On their fifth album V, the Horrors expand on the bright, psychedelic territory they explored with Luminous, anchoring the ten new tracks with retro synths and guitar fuzz freakouts. "Machine" is the delicious outlier and the most vitriolic cut on the record, with Faris Badwan belting out accusations to the song's subject, who may even be us. The concept of alienation is nothing new, but here the Brits incorporate a beautiful metaphor of an insect trapped in amber as an illustration of the human caught within modernity. Whether our trappings are technological, psychological, or something else entirely makes the statement all the more chilling. - Tristan Kneschke

Keep reading... Show less

'The Art of Confession' Ties Together Threads of Performance

Allen Ginsberg and Robert Lowell at St. Mark's Church in New York City, 23 February 1977

Scholar Christopher Grobe crafts a series of individually satisfying case studies, then shows the strong threads between confessional poetry, performance art, and reality television, with stops along the way.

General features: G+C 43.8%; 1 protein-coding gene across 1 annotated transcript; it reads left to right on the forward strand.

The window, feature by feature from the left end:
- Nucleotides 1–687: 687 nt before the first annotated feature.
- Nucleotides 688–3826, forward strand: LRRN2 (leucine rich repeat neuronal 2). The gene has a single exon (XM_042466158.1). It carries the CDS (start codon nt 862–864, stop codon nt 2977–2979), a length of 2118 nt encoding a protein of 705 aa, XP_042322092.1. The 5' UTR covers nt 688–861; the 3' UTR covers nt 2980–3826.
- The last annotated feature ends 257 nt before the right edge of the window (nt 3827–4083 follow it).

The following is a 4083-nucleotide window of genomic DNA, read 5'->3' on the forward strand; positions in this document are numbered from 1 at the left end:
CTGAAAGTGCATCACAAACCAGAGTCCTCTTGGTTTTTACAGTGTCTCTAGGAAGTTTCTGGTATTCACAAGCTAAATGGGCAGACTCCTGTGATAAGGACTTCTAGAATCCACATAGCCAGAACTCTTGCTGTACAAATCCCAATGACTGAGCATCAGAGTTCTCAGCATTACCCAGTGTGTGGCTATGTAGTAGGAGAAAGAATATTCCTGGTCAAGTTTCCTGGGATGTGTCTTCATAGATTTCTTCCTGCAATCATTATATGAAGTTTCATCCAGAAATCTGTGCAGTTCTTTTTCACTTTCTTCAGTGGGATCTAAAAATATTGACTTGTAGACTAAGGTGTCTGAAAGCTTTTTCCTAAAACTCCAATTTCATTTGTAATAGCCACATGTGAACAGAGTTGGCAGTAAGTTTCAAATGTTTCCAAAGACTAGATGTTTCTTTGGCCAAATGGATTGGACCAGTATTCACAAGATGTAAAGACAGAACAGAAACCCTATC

Tracing a thread from Robert Lowell to reality TV seems like an ominous task, and it is one that Christopher Grobe tackles by laying out several intertwining threads. The history of an idea, like confession, is only linear when we want to create a sensible structure, the "one damn thing after the next" that is the standing critique of creating historical accounts. The organization Grobe employs helps sensemaking.

Keep reading... Show less

Alt-rock heroes the Foo Fighters deliver a three-hour blast of rock power that defies modern norms.

It's a Saturday night in Sacramento and the downtown area around the swank new Golden 1 Center is buzzing as if people are waiting for a spaceship to appear because the alt-rock heroes known as the Foo Fighters are in town. Dave Grohl and his band of merry mates have carried the torch for 20th-century rock 'n' roll here in the next millennium like few others, consistently cranking out one great guitar-driven album after another while building a cross-generational appeal that enables them to keep selling out arenas across America.

Keep reading... Show less
Pop Ten
Mixed Media
PM Picks

© 1999-2017 All rights reserved.
Popmatters is wholly independently owned and operated.